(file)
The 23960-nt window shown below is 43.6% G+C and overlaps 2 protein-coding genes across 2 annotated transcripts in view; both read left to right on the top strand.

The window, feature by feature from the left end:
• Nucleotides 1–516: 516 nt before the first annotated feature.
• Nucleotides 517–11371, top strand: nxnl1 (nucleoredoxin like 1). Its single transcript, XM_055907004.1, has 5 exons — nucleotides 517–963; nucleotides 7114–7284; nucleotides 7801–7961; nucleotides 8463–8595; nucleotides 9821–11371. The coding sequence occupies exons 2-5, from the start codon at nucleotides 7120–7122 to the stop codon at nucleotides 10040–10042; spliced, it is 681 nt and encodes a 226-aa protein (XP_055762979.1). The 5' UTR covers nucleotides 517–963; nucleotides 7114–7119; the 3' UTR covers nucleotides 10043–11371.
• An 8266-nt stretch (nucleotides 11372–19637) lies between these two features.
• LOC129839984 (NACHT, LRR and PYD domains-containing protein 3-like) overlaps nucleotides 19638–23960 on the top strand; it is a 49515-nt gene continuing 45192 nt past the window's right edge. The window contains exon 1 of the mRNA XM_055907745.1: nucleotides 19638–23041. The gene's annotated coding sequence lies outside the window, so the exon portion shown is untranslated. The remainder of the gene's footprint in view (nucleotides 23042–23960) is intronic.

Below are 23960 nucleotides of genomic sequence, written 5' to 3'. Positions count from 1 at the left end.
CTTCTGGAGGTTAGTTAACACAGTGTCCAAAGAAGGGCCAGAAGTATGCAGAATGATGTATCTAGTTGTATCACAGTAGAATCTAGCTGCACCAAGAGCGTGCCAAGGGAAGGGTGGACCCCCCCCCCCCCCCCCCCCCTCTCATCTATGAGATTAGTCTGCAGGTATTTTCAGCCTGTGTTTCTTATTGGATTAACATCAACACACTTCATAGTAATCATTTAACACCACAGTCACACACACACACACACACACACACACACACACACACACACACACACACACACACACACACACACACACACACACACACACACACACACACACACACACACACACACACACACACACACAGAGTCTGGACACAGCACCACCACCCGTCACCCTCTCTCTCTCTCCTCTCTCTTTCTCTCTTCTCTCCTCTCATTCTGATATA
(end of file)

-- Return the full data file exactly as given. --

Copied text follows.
The 23960-nt window shown below is 43.6% G+C and overlaps 2 protein-coding genes across 2 annotated transcripts in view; both read left to right on the top strand.

The window, feature by feature from the left end:
• Nucleotides 1–516: 516 nt before the first annotated feature.
• Nucleotides 517–11371, top strand: nxnl1 (nucleoredoxin like 1). Its single transcript, XM_055907004.1, has 5 exons — nucleotides 517–963; nucleotides 7114–7284; nucleotides 7801–7961; nucleotides 8463–8595; nucleotides 9821–11371. The coding sequence occupies exons 2-5, from the start codon at nucleotides 7120–7122 to the stop codon at nucleotides 10040–10042; spliced, it is 681 nt and encodes a 226-aa protein (XP_055762979.1). The 5' UTR covers nucleotides 517–963; nucleotides 7114–7119; the 3' UTR covers nucleotides 10043–11371.
• An 8266-nt stretch (nucleotides 11372–19637) lies between these two features.
• LOC129839984 (NACHT, LRR and PYD domains-containing protein 3-like) overlaps nucleotides 19638–23960 on the top strand; it is a 49515-nt gene continuing 45192 nt past the window's right edge. The window contains exon 1 of the mRNA XM_055907745.1: nucleotides 19638–23041. The gene's annotated coding sequence lies outside the window, so the exon portion shown is untranslated. The remainder of the gene's footprint in view (nucleotides 23042–23960) is intronic.

Below are 23960 nucleotides of genomic sequence, written 5' to 3'. Positions count from 1 at the left end.
CTTCTGGAGGTTAGTTAACACAGTGTCCAAAGAAGGGCCAGAAGTATGCAGAATGATGTATCTAGTTGTATCACAGTAGAATCTAGCTGCACCAAGAGCGTGCCAAGGGAAGGGTGGACCCCCCCCCCCCCCCCCCCCCTCTCATCTATGAGATTAGTCTGCAGGTATTTTCAGCCTGTGTTTCTTATTGGATTAACATCAACACACTTCATAGTAATCATTTAACACCACAGTCACACACACACACACACACACACACACACACACACACACACACACACACACACACACACACACACACACACACACACACACACACACACACACACACACACACACACACACACACACACAGAGTCTGGACACAGCACCACCACCCGTCACCCTCTCTCTCTCTCCTCTCTCTTTCTCTCTTCTCTCCTCTCATTCTGATATA